Analysts are staring at a clear area of doubt and uncertainty with news of Apple's move to Intel processors, but with investments to protect, they err toward caution, it appears.

The move, which has been rumored for several weeks, is seen as a blow to IBM Corp. and Freescale Semiconductor Inc., which provide the PowerPC chips that Macs have used for 10 years.

The company previewed its Mac OS X Tiger running on an Intel-based Mac at WWDC during CEO Steve Jobs' keynote speech.

The move is being made because Intel has "the strongest processor road map by far," Jobs said.

Doubt and uncertainty - where's the talk show?

Responding, Wall Street's finest analysts called the move "risky" and "foolish."

"While we can see why moving to a dual architecture approach may bring some benefits, a wholesale move away from the IBM chips would be extremely foolish. Intel is not the 'de-facto leader in processor design' that it was a few years ago; in the recent past Intel has been out-innovated by both AMD (with a better approach to 64-bit computing) and IBM (with a better long-term strategy around multicore chips)," wrote Gary Barnett, Ovum research director in a research note sent by e-mail.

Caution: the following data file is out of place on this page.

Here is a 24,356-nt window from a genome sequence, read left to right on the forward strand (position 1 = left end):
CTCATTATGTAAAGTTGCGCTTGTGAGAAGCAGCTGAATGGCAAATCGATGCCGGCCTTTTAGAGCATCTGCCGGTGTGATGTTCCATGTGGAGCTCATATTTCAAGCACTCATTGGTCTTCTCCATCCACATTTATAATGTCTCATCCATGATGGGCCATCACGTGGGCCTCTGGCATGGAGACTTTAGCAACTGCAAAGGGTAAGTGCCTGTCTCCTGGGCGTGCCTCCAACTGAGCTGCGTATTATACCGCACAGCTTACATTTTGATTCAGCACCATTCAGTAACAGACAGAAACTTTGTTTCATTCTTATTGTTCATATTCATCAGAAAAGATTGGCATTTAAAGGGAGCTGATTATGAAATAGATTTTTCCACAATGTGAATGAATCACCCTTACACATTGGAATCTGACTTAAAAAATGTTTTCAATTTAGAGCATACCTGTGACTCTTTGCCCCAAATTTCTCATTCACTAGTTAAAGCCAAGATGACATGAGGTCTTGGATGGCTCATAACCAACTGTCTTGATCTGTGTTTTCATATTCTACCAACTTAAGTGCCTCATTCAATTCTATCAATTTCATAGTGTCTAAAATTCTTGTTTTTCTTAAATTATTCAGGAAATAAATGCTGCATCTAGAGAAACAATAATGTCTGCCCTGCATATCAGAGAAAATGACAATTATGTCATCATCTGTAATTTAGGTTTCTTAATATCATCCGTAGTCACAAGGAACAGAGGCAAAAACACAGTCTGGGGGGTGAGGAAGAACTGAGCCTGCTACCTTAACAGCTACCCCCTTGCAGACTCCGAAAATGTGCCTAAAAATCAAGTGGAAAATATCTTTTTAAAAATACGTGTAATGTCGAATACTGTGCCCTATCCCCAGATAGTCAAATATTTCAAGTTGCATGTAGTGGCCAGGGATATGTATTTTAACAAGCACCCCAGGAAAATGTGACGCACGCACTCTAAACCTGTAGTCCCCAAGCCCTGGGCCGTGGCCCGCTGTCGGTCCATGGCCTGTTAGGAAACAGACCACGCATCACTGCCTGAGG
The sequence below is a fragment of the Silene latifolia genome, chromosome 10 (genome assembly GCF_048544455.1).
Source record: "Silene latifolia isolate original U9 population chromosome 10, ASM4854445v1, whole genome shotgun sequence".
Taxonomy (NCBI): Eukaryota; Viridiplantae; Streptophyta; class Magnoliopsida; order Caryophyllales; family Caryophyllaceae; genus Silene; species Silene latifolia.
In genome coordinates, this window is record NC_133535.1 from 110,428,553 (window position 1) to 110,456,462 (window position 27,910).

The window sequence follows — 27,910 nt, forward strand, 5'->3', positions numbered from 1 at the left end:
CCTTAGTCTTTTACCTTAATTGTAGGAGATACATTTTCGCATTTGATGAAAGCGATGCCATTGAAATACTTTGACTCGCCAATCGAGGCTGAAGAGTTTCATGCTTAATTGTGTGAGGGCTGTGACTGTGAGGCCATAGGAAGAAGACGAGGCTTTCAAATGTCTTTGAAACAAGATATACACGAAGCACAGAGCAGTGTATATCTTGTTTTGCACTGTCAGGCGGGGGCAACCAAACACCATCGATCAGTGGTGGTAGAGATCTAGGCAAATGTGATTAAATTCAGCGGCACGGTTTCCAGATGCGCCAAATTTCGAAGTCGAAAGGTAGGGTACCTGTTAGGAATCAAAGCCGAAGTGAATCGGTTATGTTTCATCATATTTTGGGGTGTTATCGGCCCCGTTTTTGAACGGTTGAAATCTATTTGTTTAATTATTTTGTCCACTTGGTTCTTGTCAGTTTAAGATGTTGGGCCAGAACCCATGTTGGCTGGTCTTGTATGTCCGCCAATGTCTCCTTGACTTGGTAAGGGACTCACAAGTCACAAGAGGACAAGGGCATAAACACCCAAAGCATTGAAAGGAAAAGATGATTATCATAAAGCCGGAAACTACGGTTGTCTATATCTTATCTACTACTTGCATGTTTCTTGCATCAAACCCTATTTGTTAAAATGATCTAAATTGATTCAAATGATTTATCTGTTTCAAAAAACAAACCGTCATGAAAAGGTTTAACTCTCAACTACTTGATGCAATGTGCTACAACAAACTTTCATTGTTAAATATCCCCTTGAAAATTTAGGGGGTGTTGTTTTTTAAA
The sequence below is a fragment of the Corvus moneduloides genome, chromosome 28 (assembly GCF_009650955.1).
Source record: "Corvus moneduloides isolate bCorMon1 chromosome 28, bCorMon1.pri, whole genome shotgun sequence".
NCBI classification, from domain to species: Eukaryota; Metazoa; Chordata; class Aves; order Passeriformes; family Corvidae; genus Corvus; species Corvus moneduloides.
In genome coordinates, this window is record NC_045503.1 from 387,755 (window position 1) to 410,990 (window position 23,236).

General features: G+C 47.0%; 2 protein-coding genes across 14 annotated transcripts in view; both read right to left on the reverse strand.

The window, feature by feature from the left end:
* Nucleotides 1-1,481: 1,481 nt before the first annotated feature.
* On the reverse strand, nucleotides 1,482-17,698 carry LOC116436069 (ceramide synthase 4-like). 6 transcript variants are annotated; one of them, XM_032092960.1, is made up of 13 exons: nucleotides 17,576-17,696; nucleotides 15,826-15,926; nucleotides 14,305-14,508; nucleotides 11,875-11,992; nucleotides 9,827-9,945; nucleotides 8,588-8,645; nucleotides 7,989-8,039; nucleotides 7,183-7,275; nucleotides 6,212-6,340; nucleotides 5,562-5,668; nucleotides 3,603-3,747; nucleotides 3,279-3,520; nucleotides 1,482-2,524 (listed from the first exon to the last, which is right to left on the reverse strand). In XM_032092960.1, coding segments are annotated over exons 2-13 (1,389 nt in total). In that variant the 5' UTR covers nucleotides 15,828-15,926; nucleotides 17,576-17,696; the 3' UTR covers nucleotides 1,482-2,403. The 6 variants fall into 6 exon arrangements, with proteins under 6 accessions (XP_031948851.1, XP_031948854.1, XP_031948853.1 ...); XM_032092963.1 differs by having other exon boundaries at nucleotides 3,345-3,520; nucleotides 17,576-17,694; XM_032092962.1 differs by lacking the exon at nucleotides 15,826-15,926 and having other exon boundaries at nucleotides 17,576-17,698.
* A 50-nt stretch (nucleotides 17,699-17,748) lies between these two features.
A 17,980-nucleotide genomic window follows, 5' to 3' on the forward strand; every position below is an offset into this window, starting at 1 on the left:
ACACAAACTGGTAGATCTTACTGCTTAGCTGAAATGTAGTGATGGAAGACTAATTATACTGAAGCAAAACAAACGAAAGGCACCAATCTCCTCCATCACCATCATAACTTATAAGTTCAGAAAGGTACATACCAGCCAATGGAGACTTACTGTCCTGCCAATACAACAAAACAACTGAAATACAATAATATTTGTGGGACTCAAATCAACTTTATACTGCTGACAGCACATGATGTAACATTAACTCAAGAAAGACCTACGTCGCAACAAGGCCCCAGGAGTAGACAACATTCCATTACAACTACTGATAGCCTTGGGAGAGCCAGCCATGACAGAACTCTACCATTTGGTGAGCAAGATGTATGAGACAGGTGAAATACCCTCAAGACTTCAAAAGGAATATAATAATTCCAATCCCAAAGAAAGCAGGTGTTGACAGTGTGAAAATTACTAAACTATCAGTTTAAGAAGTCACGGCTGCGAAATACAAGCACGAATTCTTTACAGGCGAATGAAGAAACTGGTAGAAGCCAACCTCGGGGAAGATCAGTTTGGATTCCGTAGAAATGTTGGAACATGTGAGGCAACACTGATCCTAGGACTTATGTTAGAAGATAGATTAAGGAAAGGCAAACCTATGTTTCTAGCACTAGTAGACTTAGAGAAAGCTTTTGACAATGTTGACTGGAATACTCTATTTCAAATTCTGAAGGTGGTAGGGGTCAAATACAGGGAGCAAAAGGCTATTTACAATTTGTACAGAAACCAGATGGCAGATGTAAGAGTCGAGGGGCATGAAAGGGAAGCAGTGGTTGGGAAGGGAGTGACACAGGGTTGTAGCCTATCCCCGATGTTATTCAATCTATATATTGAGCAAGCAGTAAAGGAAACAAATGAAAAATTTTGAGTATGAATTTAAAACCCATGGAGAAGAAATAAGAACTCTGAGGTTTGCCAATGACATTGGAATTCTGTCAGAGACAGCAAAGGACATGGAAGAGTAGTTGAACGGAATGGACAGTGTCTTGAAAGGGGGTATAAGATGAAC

Steve Fortuna, senior IT hardware analyst at Prudential Equity Group LLC, said his firm believes that "by switching to a more mass- market processor, Apple likely risks diluting its value proposition as it has less control over the product road map. Apple also likely risks alienating its core loyalist base."